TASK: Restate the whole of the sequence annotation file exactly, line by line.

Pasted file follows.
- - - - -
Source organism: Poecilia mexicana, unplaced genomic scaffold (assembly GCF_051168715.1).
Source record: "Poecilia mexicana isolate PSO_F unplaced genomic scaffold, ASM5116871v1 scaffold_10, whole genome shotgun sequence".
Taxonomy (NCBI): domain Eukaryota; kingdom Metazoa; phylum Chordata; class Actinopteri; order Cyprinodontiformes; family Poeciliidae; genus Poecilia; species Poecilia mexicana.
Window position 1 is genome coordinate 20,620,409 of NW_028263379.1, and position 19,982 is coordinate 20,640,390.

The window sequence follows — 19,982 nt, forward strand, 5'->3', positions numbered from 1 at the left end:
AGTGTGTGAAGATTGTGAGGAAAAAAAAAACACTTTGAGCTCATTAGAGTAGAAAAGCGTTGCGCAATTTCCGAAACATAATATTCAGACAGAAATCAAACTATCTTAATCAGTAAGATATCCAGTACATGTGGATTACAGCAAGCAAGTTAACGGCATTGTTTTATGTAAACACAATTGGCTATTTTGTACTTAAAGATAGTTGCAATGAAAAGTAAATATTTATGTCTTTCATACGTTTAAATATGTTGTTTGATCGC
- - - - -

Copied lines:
Source organism: Poecilia mexicana, unplaced genomic scaffold (assembly GCF_051168715.1).
Source record: "Poecilia mexicana isolate PSO_F unplaced genomic scaffold, ASM5116871v1 scaffold_10, whole genome shotgun sequence".
Taxonomy (NCBI): domain Eukaryota; kingdom Metazoa; phylum Chordata; class Actinopteri; order Cyprinodontiformes; family Poeciliidae; genus Poecilia; species Poecilia mexicana.
Window position 1 is genome coordinate 20,620,409 of NW_028263379.1, and position 19,982 is coordinate 20,640,390.

The window sequence follows — 19,982 nt, forward strand, 5'->3', positions numbered from 1 at the left end:
AGTGTGTGAAGATTGTGAGGAAAAAAAAAACACTTTGAGCTCATTAGAGTAGAAAAGCGTTGCGCAATTTCCGAAACATAATATTCAGACAGAAATCAAACTATCTTAATCAGTAAGATATCCAGTACATGTGGATTACAGCAAGCAAGTTAACGGCATTGTTTTATGTAAACACAATTGGCTATTTTGTACTTAAAGATAGTTGCAATGAAAAGTAAATATTTATGTCTTTCATACGTTTAAATATGTTGTTTGATCGC